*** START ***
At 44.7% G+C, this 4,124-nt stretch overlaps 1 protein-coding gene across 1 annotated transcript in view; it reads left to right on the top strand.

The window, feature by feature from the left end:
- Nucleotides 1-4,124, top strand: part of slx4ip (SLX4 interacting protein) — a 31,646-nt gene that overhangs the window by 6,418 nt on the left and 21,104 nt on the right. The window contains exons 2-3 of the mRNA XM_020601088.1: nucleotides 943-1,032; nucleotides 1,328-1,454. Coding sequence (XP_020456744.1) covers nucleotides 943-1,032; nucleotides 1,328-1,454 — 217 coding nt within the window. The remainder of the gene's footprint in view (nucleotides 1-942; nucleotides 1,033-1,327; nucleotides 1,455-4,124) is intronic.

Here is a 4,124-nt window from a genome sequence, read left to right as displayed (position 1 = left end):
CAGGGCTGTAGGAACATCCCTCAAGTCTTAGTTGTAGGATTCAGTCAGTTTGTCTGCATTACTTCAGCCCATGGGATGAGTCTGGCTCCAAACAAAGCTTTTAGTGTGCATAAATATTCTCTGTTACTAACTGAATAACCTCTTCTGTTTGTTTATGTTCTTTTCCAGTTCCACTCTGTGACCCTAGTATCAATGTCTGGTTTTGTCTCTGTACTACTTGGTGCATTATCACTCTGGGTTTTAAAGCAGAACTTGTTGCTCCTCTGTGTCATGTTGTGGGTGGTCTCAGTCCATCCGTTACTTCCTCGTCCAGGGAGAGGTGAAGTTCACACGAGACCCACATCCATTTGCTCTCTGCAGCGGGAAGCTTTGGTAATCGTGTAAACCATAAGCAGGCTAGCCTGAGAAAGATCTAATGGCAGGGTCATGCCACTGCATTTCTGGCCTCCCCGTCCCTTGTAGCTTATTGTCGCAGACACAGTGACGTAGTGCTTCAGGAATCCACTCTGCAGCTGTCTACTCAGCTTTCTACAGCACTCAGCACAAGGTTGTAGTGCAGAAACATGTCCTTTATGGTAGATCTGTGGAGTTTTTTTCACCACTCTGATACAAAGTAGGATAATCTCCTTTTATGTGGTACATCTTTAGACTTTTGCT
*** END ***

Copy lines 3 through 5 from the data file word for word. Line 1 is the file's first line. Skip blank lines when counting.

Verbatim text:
- Nucleotides 1-4,124, top strand: part of slx4ip (SLX4 interacting protein) — a 31,646-nt gene that overhangs the window by 6,418 nt on the left and 21,104 nt on the right. The window contains exons 2-3 of the mRNA XM_020601088.1: nucleotides 943-1,032; nucleotides 1,328-1,454. Coding sequence (XP_020456744.1) covers nucleotides 943-1,032; nucleotides 1,328-1,454 — 217 coding nt within the window. The remainder of the gene's footprint in view (nucleotides 1-942; nucleotides 1,033-1,327; nucleotides 1,455-4,124) is intronic.

Here is a 4,124-nt window from a genome sequence, read left to right as displayed (position 1 = left end):
CAGGGCTGTAGGAACATCCCTCAAGTCTTAGTTGTAGGATTCAGTCAGTTTGTCTGCATTACTTCAGCCCATGGGATGAGTCTGGCTCCAAACAAAGCTTTTAGTGTGCATAAATATTCTCTGTTACTAACTGAATAACCTCTTCTGTTTGTTTATGTTCTTTTCCAGTTCCACTCTGTGACCCTAGTATCAATGTCTGGTTTTGTCTCTGTACTACTTGGTGCATTATCACTCTGGGTTTTAAAGCAGAACTTGTTGCTCCTCTGTGTCATGTTGTGGGTGGTCTCAGTCCATCCGTTACTTCCTCGTCCAGGGAGAGGTGAAGTTCACACGAGACCCACATCCATTTGCTCTCTGCAGCGGGAAGCTTTGGTAATCGTGTAAACCATAAGCAGGCTAGCCTGAGAAAGATCTAATGGCAGGGTCATGCCACTGCATTTCTGGCCTCCCCGTCCCTTGTAGCTTATTGTCGCAGACACAGTGACGTAGTGCTTCAGGAATCCACTCTGCAGCTGTCTACTCAGCTTTCTACAGCACTCAGCACAAGGTTGTAGTGCAGAAACATGTCCTTTATGGTAGATCTGTGGAGTTTTTTTCACCACTCTGATACAAAGTAGGATAATCTCCTTTTATGTGGTACATCTTTAGACTTTTGCT